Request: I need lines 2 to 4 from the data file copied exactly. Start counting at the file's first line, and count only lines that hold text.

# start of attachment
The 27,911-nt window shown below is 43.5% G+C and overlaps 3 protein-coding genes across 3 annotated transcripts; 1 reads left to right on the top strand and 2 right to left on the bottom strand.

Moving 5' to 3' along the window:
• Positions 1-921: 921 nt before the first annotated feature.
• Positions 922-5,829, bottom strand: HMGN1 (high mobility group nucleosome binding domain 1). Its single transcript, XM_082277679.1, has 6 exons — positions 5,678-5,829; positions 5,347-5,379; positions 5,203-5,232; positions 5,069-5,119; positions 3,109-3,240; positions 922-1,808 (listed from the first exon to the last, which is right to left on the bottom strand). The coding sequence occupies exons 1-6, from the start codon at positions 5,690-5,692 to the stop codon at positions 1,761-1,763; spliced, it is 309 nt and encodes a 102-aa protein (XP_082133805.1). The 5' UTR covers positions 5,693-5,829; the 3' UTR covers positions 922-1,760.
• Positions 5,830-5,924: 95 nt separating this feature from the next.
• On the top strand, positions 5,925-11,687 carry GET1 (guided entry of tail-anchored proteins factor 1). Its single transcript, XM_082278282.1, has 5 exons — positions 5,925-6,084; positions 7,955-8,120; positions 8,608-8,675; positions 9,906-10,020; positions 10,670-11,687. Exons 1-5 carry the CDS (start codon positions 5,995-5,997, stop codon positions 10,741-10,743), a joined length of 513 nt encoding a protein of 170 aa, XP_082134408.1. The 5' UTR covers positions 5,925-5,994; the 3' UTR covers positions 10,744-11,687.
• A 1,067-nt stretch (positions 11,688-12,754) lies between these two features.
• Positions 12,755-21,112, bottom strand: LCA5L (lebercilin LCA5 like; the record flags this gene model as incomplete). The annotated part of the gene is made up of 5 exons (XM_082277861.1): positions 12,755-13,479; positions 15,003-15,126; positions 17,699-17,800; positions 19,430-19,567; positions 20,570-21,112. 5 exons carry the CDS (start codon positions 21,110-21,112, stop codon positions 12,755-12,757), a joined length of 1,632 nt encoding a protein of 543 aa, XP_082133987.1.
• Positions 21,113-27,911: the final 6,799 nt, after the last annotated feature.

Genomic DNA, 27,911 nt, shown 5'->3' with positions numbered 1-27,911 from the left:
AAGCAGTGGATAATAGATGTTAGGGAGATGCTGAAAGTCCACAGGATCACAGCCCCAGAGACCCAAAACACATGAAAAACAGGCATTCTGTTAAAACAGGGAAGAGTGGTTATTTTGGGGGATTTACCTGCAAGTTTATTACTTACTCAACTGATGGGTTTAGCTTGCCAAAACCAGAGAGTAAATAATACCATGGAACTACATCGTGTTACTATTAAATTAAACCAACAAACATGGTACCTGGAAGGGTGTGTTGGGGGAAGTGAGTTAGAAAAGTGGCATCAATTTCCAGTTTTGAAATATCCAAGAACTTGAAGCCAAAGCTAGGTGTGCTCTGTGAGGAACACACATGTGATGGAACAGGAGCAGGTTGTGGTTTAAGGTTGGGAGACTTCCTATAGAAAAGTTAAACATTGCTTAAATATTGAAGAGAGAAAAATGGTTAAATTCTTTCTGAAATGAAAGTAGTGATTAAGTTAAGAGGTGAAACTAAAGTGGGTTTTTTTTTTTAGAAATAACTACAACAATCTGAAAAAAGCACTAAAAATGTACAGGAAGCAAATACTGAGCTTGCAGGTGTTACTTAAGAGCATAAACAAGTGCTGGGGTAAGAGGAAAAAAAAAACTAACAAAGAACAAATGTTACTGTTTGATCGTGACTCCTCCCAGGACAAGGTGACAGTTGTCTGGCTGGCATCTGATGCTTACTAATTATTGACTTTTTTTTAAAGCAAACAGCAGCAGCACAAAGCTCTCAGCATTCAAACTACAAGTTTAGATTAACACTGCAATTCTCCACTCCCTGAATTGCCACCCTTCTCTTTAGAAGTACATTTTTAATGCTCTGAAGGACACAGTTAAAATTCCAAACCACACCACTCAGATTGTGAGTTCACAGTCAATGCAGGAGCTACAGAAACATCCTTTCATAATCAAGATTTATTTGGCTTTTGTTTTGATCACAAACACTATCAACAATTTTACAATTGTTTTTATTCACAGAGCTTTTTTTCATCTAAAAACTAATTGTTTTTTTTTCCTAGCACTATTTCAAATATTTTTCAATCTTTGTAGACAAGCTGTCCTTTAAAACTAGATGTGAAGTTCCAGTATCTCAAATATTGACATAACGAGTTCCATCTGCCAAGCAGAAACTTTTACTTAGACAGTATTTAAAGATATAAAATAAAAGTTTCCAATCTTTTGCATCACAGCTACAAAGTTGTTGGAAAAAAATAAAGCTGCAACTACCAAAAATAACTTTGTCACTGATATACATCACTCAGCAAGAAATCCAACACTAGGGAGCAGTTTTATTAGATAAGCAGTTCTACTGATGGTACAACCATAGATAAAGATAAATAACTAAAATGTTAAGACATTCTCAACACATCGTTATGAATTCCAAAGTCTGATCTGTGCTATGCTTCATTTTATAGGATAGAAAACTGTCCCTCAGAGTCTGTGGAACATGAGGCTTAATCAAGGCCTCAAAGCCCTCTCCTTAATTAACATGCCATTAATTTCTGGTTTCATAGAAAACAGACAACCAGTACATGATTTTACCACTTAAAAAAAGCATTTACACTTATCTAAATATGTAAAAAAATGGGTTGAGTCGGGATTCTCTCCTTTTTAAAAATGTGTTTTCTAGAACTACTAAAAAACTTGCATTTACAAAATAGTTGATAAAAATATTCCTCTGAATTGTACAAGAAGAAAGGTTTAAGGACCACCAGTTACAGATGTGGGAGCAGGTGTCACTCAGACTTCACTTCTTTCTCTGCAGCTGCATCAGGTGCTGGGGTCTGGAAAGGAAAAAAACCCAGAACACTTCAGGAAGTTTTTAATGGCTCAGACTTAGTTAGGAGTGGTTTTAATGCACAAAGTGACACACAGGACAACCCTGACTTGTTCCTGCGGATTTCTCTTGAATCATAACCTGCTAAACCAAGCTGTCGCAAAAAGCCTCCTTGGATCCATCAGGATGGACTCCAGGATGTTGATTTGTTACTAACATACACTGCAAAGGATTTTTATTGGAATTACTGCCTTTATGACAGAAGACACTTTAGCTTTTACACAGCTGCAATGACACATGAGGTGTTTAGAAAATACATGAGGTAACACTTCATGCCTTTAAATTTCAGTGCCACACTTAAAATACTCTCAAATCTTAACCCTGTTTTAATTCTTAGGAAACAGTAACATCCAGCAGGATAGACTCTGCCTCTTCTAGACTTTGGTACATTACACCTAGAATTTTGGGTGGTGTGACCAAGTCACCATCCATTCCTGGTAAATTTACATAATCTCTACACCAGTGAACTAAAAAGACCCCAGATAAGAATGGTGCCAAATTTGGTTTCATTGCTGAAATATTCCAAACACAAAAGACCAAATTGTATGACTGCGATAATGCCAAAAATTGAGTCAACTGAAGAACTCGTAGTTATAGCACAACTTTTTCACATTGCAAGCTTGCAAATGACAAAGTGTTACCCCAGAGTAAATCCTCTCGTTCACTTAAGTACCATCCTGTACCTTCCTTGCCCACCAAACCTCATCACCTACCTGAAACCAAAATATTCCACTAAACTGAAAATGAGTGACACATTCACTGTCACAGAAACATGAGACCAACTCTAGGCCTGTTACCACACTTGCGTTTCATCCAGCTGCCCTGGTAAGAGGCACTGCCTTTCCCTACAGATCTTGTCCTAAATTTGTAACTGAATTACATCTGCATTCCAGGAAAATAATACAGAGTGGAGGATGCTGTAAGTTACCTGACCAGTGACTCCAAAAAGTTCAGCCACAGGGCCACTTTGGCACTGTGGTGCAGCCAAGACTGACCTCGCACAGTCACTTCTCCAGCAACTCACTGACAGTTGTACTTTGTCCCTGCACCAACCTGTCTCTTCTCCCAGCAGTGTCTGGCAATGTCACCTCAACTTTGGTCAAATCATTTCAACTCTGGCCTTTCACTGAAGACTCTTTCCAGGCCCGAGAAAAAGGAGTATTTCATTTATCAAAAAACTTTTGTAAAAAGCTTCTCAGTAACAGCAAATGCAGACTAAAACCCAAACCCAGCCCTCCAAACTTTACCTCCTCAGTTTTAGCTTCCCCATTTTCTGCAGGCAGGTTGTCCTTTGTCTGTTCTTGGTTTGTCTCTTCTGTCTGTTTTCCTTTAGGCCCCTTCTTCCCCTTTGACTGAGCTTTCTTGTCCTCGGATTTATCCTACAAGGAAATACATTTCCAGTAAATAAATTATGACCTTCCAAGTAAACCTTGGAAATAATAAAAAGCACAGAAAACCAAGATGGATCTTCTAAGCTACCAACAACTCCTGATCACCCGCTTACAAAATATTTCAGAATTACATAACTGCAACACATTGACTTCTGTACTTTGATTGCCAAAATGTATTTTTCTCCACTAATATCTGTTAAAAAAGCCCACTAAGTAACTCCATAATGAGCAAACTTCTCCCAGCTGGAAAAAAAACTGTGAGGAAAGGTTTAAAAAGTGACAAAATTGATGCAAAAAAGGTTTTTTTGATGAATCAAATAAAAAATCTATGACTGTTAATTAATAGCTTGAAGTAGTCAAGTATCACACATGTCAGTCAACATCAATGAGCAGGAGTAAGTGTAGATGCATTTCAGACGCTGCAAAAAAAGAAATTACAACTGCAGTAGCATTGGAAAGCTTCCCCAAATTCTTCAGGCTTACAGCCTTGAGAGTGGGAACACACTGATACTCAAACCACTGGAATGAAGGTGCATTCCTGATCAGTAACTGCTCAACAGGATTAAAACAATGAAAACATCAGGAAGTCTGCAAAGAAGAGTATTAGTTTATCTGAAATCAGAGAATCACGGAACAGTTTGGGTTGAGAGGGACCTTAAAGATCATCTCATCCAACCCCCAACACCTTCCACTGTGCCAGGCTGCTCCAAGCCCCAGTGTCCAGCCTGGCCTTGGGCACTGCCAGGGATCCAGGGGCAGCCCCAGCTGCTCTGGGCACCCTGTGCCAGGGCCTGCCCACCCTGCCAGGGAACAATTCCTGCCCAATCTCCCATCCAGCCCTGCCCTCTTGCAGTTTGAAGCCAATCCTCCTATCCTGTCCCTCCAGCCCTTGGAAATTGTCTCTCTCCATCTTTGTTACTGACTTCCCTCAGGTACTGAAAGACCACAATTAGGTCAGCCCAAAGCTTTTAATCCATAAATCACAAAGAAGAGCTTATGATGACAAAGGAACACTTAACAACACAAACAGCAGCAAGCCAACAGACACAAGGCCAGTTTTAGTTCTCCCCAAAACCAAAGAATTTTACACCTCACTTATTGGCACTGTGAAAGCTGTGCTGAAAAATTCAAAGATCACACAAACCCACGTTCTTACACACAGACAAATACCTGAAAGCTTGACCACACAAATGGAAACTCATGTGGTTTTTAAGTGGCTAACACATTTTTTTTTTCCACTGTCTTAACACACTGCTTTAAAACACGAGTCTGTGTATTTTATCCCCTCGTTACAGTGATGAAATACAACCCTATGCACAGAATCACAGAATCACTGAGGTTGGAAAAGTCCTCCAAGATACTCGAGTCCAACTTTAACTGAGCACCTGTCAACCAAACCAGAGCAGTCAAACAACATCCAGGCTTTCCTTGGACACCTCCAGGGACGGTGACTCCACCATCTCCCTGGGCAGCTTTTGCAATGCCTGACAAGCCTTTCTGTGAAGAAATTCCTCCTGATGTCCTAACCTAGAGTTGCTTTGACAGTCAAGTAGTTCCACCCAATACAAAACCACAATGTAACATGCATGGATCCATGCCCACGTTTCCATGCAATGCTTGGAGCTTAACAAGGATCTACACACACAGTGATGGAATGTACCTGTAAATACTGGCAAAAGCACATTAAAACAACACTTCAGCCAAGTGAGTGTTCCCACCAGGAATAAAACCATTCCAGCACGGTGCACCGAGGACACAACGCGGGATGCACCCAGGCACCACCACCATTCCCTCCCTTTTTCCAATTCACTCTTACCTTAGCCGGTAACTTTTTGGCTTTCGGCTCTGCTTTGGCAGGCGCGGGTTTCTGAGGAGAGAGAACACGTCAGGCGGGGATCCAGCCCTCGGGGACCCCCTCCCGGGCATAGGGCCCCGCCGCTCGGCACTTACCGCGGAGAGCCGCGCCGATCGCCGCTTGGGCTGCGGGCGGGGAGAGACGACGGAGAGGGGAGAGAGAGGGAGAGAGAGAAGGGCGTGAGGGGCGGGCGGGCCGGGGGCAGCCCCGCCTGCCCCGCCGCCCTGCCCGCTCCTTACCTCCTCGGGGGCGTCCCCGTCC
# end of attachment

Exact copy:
Moving 5' to 3' along the window:
• Positions 1-921: 921 nt before the first annotated feature.
• Positions 922-5,829, bottom strand: HMGN1 (high mobility group nucleosome binding domain 1). Its single transcript, XM_082277679.1, has 6 exons — positions 5,678-5,829; positions 5,347-5,379; positions 5,203-5,232; positions 5,069-5,119; positions 3,109-3,240; positions 922-1,808 (listed from the first exon to the last, which is right to left on the bottom strand). The coding sequence occupies exons 1-6, from the start codon at positions 5,690-5,692 to the stop codon at positions 1,761-1,763; spliced, it is 309 nt and encodes a 102-aa protein (XP_082133805.1). The 5' UTR covers positions 5,693-5,829; the 3' UTR covers positions 922-1,760.